Work Papers of the Summer Institute of Linguistics, University of North Dakota Session




From the introduction: "Recent studies of syntax have shown clitics to be a rich source of insights into a variety of principles governing the well-formedness of sentences (cf., inter alia, Kayne (1975); Steele, et al. (1981); Jaeggli (1982); Borer (1981); Kaisse (1982)). One particularly interesting focus of discussion continues to be the relationship between pronominal clitics and coreferential NPs in the same clause, so called clitic doubling constructions. [...]

"At least two points of consensus have been reached by studies on clitic doubling in the Government and Binding Theory (henceforth GBT) of Chomsky (1981; 1982). These are : (i) the basic properties of this phenomenon are derivable from the subtheories of Case, government, thematic θ roles, and binding and, closely related to this, (ii) clitic doubling is possible only when a special Case assigner appears to attribute Case to the doubled NP, since clitics "absorb" Case.

"The present paper may be seen as a contribution to this general discussion to the degree that we are able to establish that while the basic properties of clitic doubling in Pirahã are indeed derivable from subtheories of GBT, additional principles are required to explain why languages such as Pirahã can allow clitic doubling without a special Case assigner. [...]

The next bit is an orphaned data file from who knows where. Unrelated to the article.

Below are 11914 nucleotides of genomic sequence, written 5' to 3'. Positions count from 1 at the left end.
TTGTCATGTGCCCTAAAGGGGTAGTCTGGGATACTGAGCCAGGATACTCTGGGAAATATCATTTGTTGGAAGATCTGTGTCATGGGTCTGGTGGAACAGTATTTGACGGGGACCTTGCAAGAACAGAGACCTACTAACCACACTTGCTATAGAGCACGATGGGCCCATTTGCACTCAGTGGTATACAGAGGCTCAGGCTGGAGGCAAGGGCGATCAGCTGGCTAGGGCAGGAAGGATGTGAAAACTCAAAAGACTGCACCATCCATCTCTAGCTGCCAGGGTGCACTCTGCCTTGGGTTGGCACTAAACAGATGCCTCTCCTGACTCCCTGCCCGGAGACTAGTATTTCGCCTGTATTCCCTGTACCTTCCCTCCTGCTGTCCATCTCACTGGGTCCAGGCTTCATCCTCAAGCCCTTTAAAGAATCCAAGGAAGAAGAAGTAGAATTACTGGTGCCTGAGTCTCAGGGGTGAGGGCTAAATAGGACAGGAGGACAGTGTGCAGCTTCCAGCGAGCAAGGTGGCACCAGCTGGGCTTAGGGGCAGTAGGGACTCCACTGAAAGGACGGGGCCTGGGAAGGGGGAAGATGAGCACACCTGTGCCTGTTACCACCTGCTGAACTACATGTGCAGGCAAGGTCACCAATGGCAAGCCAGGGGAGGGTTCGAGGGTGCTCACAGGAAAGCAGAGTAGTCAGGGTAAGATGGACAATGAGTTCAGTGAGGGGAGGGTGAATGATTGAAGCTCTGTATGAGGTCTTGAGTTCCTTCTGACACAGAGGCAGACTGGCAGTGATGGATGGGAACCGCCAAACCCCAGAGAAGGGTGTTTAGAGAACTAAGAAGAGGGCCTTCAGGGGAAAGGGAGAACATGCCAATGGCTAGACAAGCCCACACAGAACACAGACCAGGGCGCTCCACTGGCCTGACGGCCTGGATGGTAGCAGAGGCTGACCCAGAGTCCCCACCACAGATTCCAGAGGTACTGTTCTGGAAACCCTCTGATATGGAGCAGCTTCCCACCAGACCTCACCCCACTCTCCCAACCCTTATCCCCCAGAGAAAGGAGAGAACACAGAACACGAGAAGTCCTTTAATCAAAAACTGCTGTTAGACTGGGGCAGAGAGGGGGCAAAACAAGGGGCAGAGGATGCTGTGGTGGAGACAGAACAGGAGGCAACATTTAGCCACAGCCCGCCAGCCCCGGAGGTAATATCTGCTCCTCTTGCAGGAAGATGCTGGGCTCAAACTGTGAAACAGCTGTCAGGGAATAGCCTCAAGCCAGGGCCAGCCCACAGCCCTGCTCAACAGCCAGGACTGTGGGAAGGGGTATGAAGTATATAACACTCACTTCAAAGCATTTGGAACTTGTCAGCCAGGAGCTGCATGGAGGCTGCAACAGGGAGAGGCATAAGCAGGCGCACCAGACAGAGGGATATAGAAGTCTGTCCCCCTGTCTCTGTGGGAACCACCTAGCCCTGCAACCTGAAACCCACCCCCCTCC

"We will suggest that the analysis of clitic configurations in Pirahã offers important new insights into parameters governing clitic configurations in Universal Grammar (UG).

"The discussion is organized as follows. First, a basic sketch of Pirahã surface syntax is provided, focusing especially on intrasentential reference configurations such as those exemplified by [data] above. This is followed by a brief introduction to the relevant principles of GBT. Next, we propose an analysis of clitic configurations in Pirahã based on the notion of M-chains, by which, it is argued, clitics in languages like Pirahã transmit Case, θ roles, and other features to their doubled NPs. In the last section the predictions of this idea are tested with regard to Pirahã and shown to be superior to those of other recent analyses of clitics. Finally, an appendix is added in which we speculate on the implications of this analysis for the understanding of how clitics relate to the development of verbal affixes."

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